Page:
Will it help make radio seem more relevant for younger listeners? Or is it just TuneIn by another name with an added Beats One-style online radio station that on one will listen to?

From a music industry perspective, radio remains an important marketing tool, and therefore artists and labels have an interest in radio evolving and reaching newer, younger audiences.

However, at the same time, artists and labels will actually make more money if Sonos users are logged in to their premium streaming services of choice rather than free-to-stream radio stations. And there remain tricky copyright questions about radio stations that are licensed by collecting societies in one country but then actively push their output to users in other countries - as exploring in the labels v TuneIn legal battle in the UK courts.

Still, as Thom says of his all-new carefully curated Sonos station, "with all this time we have behind doors I hope this provides a welcome connection and escape ... and perhaps stops the walls closing in quite so quick". Lock it in and rip the knob off! As they used to say in FM radio land. If only Sonos speakers had some knobs.


R Kelly again denied prison release over COVID-19 concerns
A federal judge has again knocked back R Kelly's request to be released from prison over COVID-19 concerns. The judge said the reduced capacity of law enforcement services in the current situation would increase the risk of him attempting to flee the country or interfere with witnesses involved in his upcoming trials.

Not yet convicted of any crime, Kelly is being held in prison in Chicago awaiting trials in Illinois, New York and Minnesota on sexual abuse charges. He was taken into custody partly because he is considered a flight risk and partly due to evidence of witness tampering in his previous trial on similar charges back in 2008.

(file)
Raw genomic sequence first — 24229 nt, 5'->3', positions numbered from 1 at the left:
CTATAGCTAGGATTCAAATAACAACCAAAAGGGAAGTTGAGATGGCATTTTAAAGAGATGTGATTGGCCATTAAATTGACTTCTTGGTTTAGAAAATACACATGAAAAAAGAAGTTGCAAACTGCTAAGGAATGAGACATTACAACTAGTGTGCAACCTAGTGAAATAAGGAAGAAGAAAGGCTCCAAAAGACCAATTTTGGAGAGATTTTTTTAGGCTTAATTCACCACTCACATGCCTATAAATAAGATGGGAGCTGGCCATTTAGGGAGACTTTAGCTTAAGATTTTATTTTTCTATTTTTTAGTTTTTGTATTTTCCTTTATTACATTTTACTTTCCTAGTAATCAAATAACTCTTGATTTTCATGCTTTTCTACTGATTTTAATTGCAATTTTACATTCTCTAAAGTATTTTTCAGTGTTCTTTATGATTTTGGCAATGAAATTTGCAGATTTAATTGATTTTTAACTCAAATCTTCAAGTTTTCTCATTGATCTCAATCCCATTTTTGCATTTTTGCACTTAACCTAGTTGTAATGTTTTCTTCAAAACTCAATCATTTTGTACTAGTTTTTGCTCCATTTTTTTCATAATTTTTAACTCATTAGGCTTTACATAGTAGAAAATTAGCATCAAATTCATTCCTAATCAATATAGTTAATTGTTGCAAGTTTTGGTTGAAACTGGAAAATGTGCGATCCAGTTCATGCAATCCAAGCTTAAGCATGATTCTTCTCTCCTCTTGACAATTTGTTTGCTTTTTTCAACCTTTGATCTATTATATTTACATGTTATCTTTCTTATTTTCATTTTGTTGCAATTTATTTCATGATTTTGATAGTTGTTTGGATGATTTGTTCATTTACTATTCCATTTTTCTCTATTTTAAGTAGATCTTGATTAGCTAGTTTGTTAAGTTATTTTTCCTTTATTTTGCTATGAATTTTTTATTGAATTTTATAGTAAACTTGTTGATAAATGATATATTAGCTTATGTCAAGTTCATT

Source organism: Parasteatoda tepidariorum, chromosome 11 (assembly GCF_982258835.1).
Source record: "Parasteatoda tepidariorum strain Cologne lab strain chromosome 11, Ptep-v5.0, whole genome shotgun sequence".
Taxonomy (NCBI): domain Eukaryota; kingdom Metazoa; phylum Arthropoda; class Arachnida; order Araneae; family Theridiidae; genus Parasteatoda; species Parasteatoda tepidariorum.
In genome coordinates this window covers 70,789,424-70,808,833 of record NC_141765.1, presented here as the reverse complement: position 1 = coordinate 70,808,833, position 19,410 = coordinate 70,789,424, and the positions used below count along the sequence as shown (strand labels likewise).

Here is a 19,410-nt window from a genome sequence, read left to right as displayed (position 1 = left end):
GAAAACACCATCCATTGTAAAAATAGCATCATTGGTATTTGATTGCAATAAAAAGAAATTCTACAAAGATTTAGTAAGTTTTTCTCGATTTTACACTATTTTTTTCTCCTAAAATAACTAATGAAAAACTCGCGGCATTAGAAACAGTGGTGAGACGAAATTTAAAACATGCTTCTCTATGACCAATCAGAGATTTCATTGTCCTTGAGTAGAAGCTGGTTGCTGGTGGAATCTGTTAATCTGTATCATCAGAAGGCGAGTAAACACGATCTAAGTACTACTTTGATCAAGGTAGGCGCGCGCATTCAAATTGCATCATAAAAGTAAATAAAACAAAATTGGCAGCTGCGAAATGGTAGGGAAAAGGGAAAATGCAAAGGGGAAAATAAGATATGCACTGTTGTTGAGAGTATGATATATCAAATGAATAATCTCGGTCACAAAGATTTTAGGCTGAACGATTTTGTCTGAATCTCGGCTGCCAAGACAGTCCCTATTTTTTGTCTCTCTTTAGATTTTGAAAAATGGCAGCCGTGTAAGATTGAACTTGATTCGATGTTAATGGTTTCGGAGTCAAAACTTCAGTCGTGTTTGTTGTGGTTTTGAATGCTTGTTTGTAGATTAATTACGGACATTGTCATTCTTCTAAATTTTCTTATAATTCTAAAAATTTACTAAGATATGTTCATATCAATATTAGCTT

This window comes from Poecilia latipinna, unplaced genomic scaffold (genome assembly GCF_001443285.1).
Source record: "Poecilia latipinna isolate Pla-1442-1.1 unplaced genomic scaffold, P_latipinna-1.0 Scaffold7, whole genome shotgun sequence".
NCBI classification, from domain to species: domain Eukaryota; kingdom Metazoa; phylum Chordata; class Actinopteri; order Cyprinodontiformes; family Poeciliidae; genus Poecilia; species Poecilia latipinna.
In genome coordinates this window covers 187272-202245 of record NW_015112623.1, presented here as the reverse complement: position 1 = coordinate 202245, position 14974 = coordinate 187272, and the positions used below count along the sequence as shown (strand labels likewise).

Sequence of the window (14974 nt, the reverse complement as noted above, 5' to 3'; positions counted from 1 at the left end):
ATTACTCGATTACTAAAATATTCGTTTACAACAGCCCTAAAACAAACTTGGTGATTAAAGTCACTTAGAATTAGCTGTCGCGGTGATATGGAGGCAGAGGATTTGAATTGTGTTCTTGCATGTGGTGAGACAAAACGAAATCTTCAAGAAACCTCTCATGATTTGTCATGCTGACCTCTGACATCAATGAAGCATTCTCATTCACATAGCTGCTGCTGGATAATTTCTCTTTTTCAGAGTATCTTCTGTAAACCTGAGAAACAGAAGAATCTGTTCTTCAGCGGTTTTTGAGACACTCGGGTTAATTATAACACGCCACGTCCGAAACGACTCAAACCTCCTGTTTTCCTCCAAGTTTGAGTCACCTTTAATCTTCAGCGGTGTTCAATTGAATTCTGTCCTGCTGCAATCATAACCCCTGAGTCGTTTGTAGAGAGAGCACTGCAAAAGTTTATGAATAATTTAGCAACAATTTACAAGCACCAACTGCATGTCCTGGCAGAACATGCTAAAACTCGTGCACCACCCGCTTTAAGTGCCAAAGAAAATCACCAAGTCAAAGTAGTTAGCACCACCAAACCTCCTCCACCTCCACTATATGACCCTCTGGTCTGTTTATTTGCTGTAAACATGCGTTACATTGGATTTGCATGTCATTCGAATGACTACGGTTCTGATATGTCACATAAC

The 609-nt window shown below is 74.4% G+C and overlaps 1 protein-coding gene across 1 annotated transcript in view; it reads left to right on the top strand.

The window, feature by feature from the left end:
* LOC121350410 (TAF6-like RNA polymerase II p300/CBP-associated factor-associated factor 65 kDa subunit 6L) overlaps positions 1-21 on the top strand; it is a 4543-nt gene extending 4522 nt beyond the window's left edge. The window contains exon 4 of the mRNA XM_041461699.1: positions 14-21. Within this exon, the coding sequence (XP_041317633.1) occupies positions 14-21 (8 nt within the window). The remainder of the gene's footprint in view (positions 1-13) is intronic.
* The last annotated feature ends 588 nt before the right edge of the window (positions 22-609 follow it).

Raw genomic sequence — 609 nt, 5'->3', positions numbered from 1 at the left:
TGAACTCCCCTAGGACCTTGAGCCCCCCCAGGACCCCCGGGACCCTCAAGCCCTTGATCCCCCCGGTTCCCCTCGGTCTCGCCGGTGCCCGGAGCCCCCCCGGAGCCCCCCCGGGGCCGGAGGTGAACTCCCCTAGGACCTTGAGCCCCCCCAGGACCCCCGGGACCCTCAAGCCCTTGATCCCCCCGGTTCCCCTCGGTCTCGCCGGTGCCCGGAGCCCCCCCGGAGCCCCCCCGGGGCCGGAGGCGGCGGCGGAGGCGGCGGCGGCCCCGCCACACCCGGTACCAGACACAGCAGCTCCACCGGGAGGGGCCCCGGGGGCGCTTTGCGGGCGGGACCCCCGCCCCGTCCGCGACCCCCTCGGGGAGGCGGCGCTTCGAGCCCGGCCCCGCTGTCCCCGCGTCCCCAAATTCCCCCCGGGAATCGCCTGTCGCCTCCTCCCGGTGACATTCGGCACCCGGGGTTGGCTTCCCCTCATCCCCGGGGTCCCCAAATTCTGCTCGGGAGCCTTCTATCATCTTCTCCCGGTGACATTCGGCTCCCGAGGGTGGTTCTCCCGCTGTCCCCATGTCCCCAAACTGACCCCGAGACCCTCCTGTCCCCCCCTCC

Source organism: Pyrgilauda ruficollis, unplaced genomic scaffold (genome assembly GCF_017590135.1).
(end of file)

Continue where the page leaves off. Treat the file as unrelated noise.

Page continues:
Kelly's legal team have argued that he should be released and held on house arrest because of fears that he will contract COVID-19 while in prison. They said that this fear is causing the musician considerable stress, and with the prison he is currently incarcerated in lockdown and allowing no outside visitors, it is not possible for his attorneys to meet with him in order to prepare for the upcoming court hearings.

An initial request was dismissed last month. A second was then filed last week. That filing was made with the New York courts, but the judge there refused to rule on it straight away, saying that it also required the input of the judge overseeing the separate trial in Chicago.

With that input now given, New York federal judge Ann Donnelly has also denied the second request, again citing the reasons he is being held in the first place. According to the Chicago Tribune, the judge said, "given the ongoing pandemic, where the judicial system's oversight capabilities are curtailed" there is no way to "ensure that a defendant with a history, incentive and opportunity to interfere with potential witnesses will not do so".

According to reporter Jason Meisner, Donnelly also noted that, although the charges he faces now are similar to those he fought off more than a decade ago, Kelly's "circumstances and incentives are vastly different". This, she says, is because the severity and number of charges now mean he could spend the rest of his life in prison if convicted. Therefore, he is much more of a flight risk than in that previous trial.

Earlier this month, Kelly's New York trial was postponed from July to September, due to the COVID-19 outbreak. His Chicago trial is set to take place in October. He denies all charges against him.


Hollywood wants copyright reforms included in Kenyan trade talks, but no safe harbours thank you very much
The American film industry has told the US Trade Representative that recently launched trade talks with Kenya are a great opportunity to address issues with the African nation's copyright laws and - more than that - "develop an effective copyright and enforcement template for the African continent".